The exempt purposes set forth in section 501(c)(3) are charitable, religious, educational, scientific, literary, testing for public safety, fostering national or international amateur sports competition, and preventing cruelty to children or animals. The term charitable is used in its generally accepted legal sense and includes relief of the poor, the distressed, or the underprivileged; advancement of religion; advancement of education or science; erecting or maintaining public buildings, monuments, or works; lessening the burdens of government; lessening neighborhood tensions; eliminating prejudice and discrimination; defending human and civil rights secured by law; and combating community deterioration and juvenile delinquency.
However, just because it wasn’t a tax-exempt charitable organization, doesn’t mean it wasn’t a charitable cause, as Alexander Macris said himself in his Facebook post responses (recreated here):
Unfortunately, Kickstarter refused because they don’t do charity. I then suggested James try RocketHub and RocketHub agreed.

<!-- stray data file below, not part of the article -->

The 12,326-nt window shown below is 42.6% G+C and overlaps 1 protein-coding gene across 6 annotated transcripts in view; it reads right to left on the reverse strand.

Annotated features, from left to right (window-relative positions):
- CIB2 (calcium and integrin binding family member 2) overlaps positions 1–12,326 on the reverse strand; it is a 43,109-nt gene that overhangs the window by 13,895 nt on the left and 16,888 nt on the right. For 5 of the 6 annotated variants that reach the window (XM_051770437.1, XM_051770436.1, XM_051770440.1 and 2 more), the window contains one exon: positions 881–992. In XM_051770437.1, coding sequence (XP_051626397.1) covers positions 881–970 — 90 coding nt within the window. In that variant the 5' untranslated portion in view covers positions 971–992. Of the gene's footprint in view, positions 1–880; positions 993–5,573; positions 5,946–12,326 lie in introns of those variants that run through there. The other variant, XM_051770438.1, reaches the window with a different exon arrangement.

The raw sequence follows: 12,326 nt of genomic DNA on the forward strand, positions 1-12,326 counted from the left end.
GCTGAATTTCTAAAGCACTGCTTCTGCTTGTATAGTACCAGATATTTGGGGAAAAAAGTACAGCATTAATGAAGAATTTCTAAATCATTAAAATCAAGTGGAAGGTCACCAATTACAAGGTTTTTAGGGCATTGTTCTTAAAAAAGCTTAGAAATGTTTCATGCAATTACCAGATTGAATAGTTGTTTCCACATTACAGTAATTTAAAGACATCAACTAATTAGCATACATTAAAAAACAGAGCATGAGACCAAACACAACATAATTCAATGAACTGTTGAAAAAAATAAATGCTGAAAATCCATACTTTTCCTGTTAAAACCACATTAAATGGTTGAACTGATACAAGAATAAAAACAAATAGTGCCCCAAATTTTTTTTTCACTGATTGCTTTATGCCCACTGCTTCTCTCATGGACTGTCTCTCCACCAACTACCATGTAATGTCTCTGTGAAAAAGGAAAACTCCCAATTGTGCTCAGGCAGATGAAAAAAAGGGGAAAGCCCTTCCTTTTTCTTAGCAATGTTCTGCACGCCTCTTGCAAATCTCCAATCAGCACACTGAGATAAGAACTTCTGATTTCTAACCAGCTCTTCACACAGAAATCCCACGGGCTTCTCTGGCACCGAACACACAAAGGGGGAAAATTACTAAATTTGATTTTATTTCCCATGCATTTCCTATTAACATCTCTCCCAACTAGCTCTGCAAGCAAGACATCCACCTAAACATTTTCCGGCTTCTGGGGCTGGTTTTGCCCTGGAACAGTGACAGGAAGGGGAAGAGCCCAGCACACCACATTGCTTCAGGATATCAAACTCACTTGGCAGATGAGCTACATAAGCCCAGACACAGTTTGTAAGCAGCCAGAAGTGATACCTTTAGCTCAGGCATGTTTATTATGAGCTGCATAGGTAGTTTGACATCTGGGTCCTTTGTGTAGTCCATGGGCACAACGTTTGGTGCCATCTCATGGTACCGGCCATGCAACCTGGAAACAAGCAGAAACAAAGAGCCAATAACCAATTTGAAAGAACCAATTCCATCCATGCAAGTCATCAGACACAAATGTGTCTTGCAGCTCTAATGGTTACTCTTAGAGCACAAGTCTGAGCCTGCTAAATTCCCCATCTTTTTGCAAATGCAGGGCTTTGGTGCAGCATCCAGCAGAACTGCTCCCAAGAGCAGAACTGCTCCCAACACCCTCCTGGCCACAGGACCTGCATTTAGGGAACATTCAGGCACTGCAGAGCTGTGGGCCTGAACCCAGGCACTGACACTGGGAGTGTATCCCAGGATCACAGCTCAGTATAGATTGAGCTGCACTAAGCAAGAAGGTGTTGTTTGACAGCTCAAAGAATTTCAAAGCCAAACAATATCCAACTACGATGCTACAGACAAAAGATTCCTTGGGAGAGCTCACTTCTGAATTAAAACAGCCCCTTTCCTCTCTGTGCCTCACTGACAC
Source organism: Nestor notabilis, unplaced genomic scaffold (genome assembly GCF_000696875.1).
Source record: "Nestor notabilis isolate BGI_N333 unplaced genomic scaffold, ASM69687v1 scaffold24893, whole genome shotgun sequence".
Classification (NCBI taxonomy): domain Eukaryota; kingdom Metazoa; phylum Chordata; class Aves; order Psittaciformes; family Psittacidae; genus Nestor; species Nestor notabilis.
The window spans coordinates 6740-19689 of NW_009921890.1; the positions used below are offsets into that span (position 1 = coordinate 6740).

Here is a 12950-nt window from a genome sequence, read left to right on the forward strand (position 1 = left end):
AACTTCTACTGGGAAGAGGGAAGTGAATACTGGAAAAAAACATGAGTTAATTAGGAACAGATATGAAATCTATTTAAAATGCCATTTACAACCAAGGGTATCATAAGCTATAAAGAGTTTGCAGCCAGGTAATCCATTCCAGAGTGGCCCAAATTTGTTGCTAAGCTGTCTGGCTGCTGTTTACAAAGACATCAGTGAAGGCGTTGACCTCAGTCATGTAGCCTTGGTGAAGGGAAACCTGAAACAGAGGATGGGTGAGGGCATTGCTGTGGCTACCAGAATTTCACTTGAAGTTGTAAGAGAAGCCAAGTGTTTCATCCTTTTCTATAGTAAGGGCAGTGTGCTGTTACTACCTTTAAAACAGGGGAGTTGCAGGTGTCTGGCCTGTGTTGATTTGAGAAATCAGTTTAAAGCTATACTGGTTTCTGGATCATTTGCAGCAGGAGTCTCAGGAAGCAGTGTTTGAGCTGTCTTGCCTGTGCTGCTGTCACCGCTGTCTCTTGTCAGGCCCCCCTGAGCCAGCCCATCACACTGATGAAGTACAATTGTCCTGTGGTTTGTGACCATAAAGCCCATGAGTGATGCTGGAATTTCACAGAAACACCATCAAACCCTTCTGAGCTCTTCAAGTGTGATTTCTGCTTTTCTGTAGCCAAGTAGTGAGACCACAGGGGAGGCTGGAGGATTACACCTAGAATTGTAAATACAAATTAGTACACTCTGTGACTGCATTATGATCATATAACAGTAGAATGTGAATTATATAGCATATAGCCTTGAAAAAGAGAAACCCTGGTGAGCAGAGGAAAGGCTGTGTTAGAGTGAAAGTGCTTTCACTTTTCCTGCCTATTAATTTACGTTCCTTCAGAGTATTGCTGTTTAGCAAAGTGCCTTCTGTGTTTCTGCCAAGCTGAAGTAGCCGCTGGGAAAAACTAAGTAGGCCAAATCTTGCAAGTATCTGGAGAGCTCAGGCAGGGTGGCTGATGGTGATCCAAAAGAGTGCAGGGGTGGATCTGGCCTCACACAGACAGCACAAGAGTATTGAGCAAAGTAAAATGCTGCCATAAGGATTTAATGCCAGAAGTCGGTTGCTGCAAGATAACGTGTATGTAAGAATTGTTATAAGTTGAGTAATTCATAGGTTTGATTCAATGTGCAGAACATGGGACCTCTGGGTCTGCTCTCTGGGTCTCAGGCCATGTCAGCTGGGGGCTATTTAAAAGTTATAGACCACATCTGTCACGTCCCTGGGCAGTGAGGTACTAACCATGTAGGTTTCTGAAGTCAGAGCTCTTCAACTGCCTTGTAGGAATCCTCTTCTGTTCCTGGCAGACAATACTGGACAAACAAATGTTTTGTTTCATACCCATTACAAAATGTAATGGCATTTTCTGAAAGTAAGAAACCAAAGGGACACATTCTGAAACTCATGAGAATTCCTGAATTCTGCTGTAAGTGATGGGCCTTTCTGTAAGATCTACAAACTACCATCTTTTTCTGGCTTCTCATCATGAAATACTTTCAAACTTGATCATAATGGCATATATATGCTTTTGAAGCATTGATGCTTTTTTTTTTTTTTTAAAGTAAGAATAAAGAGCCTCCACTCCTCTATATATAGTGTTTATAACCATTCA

This was true, as noted in the second point of the Kickstarter Guidelines (here):
No charity or cause funding. Examples of prohibited use include raising money for the Red Cross, funding an awareness campaign, funding a scholarship, or donating a portion of funds raised on Kickstarter to a charity or cause.
And you can see in RocketHub’s guidelines “Who can launch a project on RocketHub?”, they don’t make this restriction:
RocketHub is focused on creative projects, but we allow any project, as long as it is legal and in good taste.
So I suppose it might be considered a charitable cause, but Alexander Macris would be right to say that it was not a tax-exempt charitable organization or what is legally known as a charity. In comparison, LoadingReadyRun (another group of contributors from The Escapist) does raise money for charity in their yearly Desert Bus charity drives. You can see at their FAQ:
Q: How does donating money work? What do you do with all that?